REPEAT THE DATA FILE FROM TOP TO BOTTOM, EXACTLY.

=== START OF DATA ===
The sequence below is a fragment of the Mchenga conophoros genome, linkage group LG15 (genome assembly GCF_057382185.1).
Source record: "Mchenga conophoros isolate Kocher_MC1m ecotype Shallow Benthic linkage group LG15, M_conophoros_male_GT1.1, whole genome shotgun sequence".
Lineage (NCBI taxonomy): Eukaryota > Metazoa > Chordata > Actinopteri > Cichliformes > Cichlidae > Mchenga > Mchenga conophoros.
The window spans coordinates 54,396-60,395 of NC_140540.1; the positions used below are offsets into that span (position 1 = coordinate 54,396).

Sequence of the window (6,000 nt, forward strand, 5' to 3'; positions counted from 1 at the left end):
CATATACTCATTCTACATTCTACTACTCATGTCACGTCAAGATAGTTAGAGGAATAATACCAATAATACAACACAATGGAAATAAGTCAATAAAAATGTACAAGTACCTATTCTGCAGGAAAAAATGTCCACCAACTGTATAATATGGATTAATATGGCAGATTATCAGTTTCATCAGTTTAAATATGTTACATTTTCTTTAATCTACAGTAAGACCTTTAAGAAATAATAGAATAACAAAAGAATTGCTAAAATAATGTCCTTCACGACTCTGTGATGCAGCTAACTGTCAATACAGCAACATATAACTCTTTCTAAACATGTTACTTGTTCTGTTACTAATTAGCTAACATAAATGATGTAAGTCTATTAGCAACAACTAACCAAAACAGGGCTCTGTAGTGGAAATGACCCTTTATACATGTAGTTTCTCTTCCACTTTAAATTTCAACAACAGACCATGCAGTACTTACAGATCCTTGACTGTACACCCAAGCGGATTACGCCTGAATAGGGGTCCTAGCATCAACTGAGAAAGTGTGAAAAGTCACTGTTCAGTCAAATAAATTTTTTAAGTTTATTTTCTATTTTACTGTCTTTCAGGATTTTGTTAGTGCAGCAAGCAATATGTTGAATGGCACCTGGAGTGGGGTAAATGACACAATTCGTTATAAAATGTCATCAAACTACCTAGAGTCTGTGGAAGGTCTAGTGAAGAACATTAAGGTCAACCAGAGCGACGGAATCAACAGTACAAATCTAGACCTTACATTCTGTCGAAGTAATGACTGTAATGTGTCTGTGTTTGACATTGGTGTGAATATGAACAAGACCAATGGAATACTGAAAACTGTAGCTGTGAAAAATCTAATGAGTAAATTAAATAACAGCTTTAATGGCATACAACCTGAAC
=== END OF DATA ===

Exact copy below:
The sequence below is a fragment of the Mchenga conophoros genome, linkage group LG15 (genome assembly GCF_057382185.1).
Source record: "Mchenga conophoros isolate Kocher_MC1m ecotype Shallow Benthic linkage group LG15, M_conophoros_male_GT1.1, whole genome shotgun sequence".
Lineage (NCBI taxonomy): Eukaryota > Metazoa > Chordata > Actinopteri > Cichliformes > Cichlidae > Mchenga > Mchenga conophoros.
The window spans coordinates 54,396-60,395 of NC_140540.1; the positions used below are offsets into that span (position 1 = coordinate 54,396).

Sequence of the window (6,000 nt, forward strand, 5' to 3'; positions counted from 1 at the left end):
CATATACTCATTCTACATTCTACTACTCATGTCACGTCAAGATAGTTAGAGGAATAATACCAATAATACAACACAATGGAAATAAGTCAATAAAAATGTACAAGTACCTATTCTGCAGGAAAAAATGTCCACCAACTGTATAATATGGATTAATATGGCAGATTATCAGTTTCATCAGTTTAAATATGTTACATTTTCTTTAATCTACAGTAAGACCTTTAAGAAATAATAGAATAACAAAAGAATTGCTAAAATAATGTCCTTCACGACTCTGTGATGCAGCTAACTGTCAATACAGCAACATATAACTCTTTCTAAACATGTTACTTGTTCTGTTACTAATTAGCTAACATAAATGATGTAAGTCTATTAGCAACAACTAACCAAAACAGGGCTCTGTAGTGGAAATGACCCTTTATACATGTAGTTTCTCTTCCACTTTAAATTTCAACAACAGACCATGCAGTACTTACAGATCCTTGACTGTACACCCAAGCGGATTACGCCTGAATAGGGGTCCTAGCATCAACTGAGAAAGTGTGAAAAGTCACTGTTCAGTCAAATAAATTTTTTAAGTTTATTTTCTATTTTACTGTCTTTCAGGATTTTGTTAGTGCAGCAAGCAATATGTTGAATGGCACCTGGAGTGGGGTAAATGACACAATTCGTTATAAAATGTCATCAAACTACCTAGAGTCTGTGGAAGGTCTAGTGAAGAACATTAAGGTCAACCAGAGCGACGGAATCAACAGTACAAATCTAGACCTTACATTCTGTCGAAGTAATGACTGTAATGTGTCTGTGTTTGACATTGGTGTGAATATGAACAAGACCAATGGAATACTGAAAACTGTAGCTGTGAAAAATCTAATGAGTAAATTAAATAACAGCTTTAATGGCATACAACCTGAAC